I actually started using acrylic paint (because I didn’t know any better!), and while it will work (not for long periods of time though) I wouldn’t suggest this method. Especially if you will be using your sign outdoors. Since I have no idea the mass majority of the time if my customers will be using their sign indoors or outdoors I always use exterior latex paint in satin. I don’t have a preference for a brand (I’ve tried them all!) so this is up to you. If you plan on using your sign indoors an indoor paint will be fine too.
Next I’m sure you’re wondering what paintbrush to use. Honestly, the cheaper the better! When using latex paint the artificial brushes work better. For some reason the natural hair brushes encourage the paint to dry quicker, and it leaves you with a matted mess in your brush. Definitely no bueno!
So, some of my favorite brushes are the variety packs that you can pick up from Walmart or Michaels. Determining what brush size you would like to use will ultimately depend on how thick or thin you would like your letters to look. I would try something thinner at first, and then move to the next size if you would like something different. It’s always easier to add rather than take away!
With this next step I like to paint a “sketchy” outline of my word on my sign. This way if I make a mistake (since it’s on a natural background) it’ll be easier to fix rather than when it is completely painted in.
Now, the fun part! Go ahead and paint in your beautiful word or phrase.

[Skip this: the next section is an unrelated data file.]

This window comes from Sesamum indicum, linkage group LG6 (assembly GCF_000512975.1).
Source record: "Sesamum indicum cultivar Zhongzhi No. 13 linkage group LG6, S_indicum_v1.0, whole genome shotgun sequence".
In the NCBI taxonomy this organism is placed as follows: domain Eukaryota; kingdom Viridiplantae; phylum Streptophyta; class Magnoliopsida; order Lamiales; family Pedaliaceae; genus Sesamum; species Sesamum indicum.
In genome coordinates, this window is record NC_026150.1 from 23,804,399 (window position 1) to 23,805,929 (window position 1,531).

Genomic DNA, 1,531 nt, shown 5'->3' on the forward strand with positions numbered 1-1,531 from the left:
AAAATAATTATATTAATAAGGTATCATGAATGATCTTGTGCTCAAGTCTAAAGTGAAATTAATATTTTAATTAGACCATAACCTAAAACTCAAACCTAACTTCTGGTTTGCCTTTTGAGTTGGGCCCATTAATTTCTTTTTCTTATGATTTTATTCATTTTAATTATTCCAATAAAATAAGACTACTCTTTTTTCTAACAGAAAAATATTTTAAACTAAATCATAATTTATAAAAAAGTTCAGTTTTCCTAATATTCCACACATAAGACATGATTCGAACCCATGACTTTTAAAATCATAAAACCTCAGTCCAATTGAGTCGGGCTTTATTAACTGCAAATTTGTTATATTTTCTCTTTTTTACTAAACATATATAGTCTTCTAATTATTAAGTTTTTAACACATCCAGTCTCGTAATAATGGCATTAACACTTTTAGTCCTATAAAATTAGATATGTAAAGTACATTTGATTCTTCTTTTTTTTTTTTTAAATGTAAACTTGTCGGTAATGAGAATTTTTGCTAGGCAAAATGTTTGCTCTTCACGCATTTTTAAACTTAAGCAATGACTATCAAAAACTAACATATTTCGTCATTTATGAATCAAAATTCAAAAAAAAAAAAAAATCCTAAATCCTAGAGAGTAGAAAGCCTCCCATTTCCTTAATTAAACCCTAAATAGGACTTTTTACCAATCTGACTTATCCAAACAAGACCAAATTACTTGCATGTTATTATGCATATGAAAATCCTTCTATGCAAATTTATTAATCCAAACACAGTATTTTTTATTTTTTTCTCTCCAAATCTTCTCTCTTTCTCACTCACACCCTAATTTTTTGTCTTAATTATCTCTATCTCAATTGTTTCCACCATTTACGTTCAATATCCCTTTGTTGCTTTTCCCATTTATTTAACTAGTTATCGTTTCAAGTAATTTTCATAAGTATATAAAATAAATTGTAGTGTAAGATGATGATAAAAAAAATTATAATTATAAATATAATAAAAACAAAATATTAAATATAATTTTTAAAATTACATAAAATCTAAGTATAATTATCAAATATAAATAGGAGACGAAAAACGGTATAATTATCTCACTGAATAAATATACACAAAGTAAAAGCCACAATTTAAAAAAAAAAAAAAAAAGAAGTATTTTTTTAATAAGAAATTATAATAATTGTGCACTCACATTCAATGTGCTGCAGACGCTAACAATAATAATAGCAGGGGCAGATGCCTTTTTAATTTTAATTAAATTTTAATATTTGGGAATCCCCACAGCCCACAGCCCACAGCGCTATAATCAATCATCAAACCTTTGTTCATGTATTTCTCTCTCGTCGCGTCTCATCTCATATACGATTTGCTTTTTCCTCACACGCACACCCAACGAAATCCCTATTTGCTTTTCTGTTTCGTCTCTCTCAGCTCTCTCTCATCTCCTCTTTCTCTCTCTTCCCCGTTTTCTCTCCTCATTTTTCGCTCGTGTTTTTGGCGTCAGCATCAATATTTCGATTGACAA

I don’t know about you, but I’m a complete perfectionist! Sometimes I have found that if I have trouble with a certain curve in a letter or a knot in the wood if I turn my sign upside down it’ll give me a different perspective, and it’ll allow me to accomplish my troublesome area.
Since I buy all of my paint by the gallon (or more!) I’ve put a sample of each in spice jar containers (see this post where I created this time saver) to help with constantly dipping my paintbrush.
Originally when I started drawing out this sign I thought I would like it to say “be inspired”. So, when I started sketching it out on my sign I soon realized it wasn’t exactly what I was going for.
Remember how I was saying how hard it is to fix a mistake on natural wood? Well, here are a few tips on how to fix it with the least amount of damage:
- Identify the mistake as quickly as possible–hopefully before the paint dries
- Have a spray bottle of water nearby and lightly soak the area were the mistake is
- With a few cotton swaps (aka. Q-tips) gently scrub the paint off (only the paint!)
- Gently is the key here!
- Let the area air dry.
After it air dries and it looks a little horrid there is one other method you can try. Mix up a little bit of paint that is comparable to your wood. You won’t need a lot so just put together a small batch. Then, water it down. Not just a little bit, a lot bit! Then, dab a little bit in the area that there is the mistake, and gently dab at it with a paper towel. This particular method takes a lot of practice to get right! I’ve been using it for years, and sometimes it just doesn’t work. However, it doesn’t hurt to try.
Like I’ve said before, don’t be afraid to make mistakes! We all make them, and this is how we learn.
Woo hoo! It’s all done! Now, take a step back and admire your work 🙂
This sign couldn’t have been a better fit for my studio. I have it displayed right above my reclaimed window inspiration board that I created a few weeks ago, and it is such a great addition for my space!
Thanks for joining me today, and I would love to
see your signs when you create some of your own!